Media Workers Guild
Covering the Occupation Movement can be hazardous.
A growing number of reporters and photographers have been teargased, threatened with arrest or otherwise bullied by police. And while overzealous authorities appear to be the worst offenders, protesters also have been known to turn on anyone who seems to represent “corporate media” — most likely a media worker, sometimes a union member, trying to do a job.
The Newspaper Guild launched a page Tuesday on Facebook, called “Occupied Journalists,” designed to serve as an online forum for media workers to share survival strategies and anecdotes from the streets.
Sara Steffens, a staff organizer in Oakland for the Guild and its parent union, the Communications Workers of America, said the online forum began when “we started hearing a lot of reports from all over the country from journalists running into trouble covering the protests.”
“The Occupy movement is about justice,” said Bernie Lunzer, president of the Guild, in Washington, D.C. “Our effort is to ensure just treatment for all journalists and media workers as they cover this story that’s playing out in the streets.”
The new Facebook page follows a letter-writing protest the union aimed at Oakland authorities after rough treatment of media covering a police action intended to clear out the Occupy Oakland encampment.
“Clearly, by all accounts I have seen and read, the police leadership on the ground lost both perspective and control,” Jim Weitkamp, a regional vice president for CWA and the union’s top officer in California and Hawaii, wrote in a letter to Mayor Jean Quan and interim Police Chief Howard Jordan.
Susie Cagle, a journalist-cartoonist who has been covering the Occupy Oakland scene with her sketchbook, was caught up in a police sweep of Oakland’s streets after a mostly peaceful daylong “general strike” Nov. 2. She reported about her experience in a piece on Alternet.
I ran for cover in a nearby doorway with medics, legal observers and many scared occupiers as two police lines marched on the plaza, firing tear gas, flash bangs and “less lethal” projectiles in rapid succession. When they approached the entrance to our doorway, people screamed, “Peace, we want peace!” and “Don’t shoot!” with hands up.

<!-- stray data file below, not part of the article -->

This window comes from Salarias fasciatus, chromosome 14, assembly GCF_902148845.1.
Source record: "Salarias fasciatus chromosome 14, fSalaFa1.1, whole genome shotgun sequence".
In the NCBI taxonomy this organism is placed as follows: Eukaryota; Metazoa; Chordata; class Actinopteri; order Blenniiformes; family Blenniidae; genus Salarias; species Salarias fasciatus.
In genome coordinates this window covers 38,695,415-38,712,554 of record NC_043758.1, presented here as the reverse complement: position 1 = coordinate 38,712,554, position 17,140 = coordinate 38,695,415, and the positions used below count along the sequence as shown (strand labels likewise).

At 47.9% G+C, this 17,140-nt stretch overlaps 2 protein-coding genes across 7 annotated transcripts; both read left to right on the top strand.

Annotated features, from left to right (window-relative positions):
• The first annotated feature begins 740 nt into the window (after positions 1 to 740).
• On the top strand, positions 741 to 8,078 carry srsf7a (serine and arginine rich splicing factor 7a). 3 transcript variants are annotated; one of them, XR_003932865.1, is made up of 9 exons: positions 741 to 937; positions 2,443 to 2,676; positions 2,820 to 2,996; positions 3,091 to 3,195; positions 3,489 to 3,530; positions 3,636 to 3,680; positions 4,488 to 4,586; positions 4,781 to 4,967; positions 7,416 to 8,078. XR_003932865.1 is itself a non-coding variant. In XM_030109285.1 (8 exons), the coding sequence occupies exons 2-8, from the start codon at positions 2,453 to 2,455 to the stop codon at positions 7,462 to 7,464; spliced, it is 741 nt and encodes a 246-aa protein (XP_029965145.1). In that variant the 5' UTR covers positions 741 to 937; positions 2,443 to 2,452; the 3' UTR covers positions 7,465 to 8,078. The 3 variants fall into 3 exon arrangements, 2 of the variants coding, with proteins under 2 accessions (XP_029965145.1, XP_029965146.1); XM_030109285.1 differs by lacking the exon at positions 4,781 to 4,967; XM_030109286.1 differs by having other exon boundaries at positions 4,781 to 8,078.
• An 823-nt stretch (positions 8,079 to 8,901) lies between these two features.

“We don’t want to hurt you guys, we hope you don’t want to hurt us!”
A minute later we were all face down on the ground.
When I told my arresting officer that I was press, I was first told, “We’ll take care of that in a minute.” That next minute turned into 15 hours in two different jails.
Steve Fainaru, interim editor in chief of The Bay Citizen, a San Francisco-based nonprofit online news organization, reported being hit with a tear-gas canister at the same scene.
Strangely, as I stared at the back of my left hand, scorched and black after a tear gas canister fired by police hit me in the stomach and exploded, I didn’t want it to be news.
Accounts and images of such incidents began appearing on the new Facebook forum within hours of its launch Tuesday.
Steffens said the Guild wants to help “create a community where working journalists can share ideas” without necessarily having to rely on authorities to keep newsgathering safe.
Violence against journalists – up to and including executions and newsroom firebombings – have been all-too-common in the Mexico drug wars and battle-savaged Middle East. In high-crime American cities, veteran street reporters have gotten used to looking out for their safety.
But now, U.S. journalists of all backgrounds, including many with little or no experience covering mass street protests, are suddenly finding themselves in harm’s way.
“It’s been a while since we’ve had this kind of story,” Steffens said.
The journalism is enriched, she added, when all kinds of media are covering the action, including reporters more used to covering feature or finance subjects than violent confrontations.
All deserve respect – and a chance to do their work. Audiences might be missing some important insights from journalists who may not feel comfortable covering the Occupation protests if they believe it’s unsafe — or no one will come to their aid if they run into trouble.
“This is an important line to hold,” Steffens said.
The on-the-job training is complicated by the fact that many newsgatherers are unknown freelancers or uncredentialed bloggers with no organizational name recognition backing them up. Sometimes, police and protesters alike seem to have trouble distinguishing just who should be considered part of the working media.
The police are still working through the policy issues since the Occupation Movement sprang up in September. Some improvements may hinge on public officialdom or formal policy changes.
But Steffens said newsgatherers don’t like asking for help, and in any case can take steps on their own, and with colleagues, to stop any notion that violence or bullying of working media, in any form, can be tolerated.